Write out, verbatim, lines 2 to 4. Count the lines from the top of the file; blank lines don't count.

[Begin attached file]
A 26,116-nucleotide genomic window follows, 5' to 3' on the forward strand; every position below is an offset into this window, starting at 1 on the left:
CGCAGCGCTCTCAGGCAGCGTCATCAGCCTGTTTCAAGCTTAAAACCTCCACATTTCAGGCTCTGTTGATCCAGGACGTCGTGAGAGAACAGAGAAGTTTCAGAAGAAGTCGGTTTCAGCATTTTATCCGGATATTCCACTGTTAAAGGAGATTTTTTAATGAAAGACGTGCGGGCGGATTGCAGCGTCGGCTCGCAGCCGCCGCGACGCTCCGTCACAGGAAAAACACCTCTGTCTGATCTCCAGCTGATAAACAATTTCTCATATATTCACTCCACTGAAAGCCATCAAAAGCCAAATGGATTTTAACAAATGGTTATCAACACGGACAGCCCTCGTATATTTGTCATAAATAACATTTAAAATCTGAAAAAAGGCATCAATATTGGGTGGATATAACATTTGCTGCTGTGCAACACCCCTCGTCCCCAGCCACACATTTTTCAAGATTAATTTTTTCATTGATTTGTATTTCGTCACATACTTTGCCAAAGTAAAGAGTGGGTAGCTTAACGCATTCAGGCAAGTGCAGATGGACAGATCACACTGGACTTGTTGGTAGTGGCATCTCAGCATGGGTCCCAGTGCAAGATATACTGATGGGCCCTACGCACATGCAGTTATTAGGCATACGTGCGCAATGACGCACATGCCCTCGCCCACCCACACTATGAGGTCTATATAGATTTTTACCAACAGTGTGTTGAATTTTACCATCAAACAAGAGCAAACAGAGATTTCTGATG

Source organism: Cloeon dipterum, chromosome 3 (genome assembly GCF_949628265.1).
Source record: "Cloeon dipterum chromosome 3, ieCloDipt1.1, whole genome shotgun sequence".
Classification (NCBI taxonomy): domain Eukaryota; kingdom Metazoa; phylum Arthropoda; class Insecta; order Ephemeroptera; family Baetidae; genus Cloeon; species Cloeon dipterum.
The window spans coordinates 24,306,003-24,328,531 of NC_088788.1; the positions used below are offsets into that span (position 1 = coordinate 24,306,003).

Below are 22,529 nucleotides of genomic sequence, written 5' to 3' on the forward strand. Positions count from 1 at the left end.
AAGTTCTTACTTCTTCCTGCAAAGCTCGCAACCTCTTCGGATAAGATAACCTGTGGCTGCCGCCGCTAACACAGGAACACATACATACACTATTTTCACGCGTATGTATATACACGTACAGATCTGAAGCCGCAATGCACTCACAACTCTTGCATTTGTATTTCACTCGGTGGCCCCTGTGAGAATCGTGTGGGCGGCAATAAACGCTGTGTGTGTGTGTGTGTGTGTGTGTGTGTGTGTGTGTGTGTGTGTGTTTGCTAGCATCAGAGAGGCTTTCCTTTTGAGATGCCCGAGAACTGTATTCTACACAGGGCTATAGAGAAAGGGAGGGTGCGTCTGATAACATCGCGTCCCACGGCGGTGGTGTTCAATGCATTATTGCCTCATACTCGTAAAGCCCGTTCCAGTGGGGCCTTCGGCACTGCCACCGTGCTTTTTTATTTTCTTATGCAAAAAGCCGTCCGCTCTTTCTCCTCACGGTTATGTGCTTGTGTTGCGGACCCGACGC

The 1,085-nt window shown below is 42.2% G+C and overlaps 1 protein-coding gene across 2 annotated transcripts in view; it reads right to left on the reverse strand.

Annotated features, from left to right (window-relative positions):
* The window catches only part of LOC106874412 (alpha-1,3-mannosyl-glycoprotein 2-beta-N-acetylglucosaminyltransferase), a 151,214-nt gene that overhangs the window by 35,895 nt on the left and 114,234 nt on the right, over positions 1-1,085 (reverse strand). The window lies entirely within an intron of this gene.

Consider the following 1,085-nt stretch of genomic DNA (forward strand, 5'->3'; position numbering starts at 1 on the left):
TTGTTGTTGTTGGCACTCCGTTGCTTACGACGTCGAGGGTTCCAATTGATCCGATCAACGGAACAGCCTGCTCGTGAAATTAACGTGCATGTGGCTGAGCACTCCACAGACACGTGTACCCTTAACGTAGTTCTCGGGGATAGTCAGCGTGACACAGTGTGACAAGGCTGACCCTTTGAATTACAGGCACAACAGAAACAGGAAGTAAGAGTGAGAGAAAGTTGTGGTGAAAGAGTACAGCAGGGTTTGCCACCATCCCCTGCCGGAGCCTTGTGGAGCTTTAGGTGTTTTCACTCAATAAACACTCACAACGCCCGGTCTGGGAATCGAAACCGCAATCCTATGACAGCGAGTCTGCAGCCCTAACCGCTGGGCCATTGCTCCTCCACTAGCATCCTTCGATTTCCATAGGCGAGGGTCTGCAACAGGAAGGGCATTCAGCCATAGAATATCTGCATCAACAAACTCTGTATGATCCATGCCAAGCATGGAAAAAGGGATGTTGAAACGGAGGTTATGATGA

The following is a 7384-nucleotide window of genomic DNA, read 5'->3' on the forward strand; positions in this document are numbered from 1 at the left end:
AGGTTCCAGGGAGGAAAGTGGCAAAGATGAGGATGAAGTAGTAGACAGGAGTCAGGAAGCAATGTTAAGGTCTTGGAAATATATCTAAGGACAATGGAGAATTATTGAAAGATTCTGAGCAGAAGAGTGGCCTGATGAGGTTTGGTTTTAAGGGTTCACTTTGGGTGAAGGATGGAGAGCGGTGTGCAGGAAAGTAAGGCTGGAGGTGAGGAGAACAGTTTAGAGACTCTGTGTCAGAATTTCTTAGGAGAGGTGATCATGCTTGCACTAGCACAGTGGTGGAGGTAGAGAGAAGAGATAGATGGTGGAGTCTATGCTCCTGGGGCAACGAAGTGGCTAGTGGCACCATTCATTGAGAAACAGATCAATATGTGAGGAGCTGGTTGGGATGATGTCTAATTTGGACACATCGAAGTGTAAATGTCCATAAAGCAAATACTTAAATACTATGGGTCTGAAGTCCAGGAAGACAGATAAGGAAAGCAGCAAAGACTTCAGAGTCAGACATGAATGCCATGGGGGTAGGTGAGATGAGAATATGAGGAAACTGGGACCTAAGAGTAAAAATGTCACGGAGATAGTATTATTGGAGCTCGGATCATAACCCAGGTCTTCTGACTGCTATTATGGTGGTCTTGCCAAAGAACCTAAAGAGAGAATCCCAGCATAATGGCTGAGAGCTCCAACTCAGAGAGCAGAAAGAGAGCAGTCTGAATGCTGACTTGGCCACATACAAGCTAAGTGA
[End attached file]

CGCAGCGCTCTCAGGCAGCGTCATCAGCCTGTTTCAAGCTTAAAACCTCCACATTTCAGGCTCTGTTGATCCAGGACGTCGTGAGAGAACAGAGAAGTTTCAGAAGAAGTCGGTTTCAGCATTTTATCCGGATATTCCACTGTTAAAGGAGATTTTTTAATGAAAGACGTGCGGGCGGATTGCAGCGTCGGCTCGCAGCCGCCGCGACGCTCCGTCACAGGAAAAACACCTCTGTCTGATCTCCAGCTGATAAACAATTTCTCATATATTCACTCCACTGAAAGCCATCAAAAGCCAAATGGATTTTAACAAATGGTTATCAACACGGACAGCCCTCGTATATTTGTCATAAATAACATTTAAAATCTGAAAAAAGGCATCAATATTGGGTGGATATAACATTTGCTGCTGTGCAACACCCCTCGTCCCCAGCCACACATTTTTCAAGATTAATTTTTTCATTGATTTGTATTTCGTCACATACTTTGCCAAAGTAAAGAGTGGGTAGCTTAACGCATTCAGGCAAGTGCAGATGGACAGATCACACTGGACTTGTTGGTAGTGGCATCTCAGCATGGGTCCCAGTGCAAGATATACTGATGGGCCCTACGCACATGCAGTTATTAGGCATACGTGCGCAATGACGCACATGCCCTCGCCCACCCACACTATGAGGTCTATATAGATTTTTACCAACAGTGTGTTGAATTTTACCATCAAACAAGAGCAAACAGAGATTTCTGATG

Source organism: Cloeon dipterum, chromosome 3 (genome assembly GCF_949628265.1).
Source record: "Cloeon dipterum chromosome 3, ieCloDipt1.1, whole genome shotgun sequence".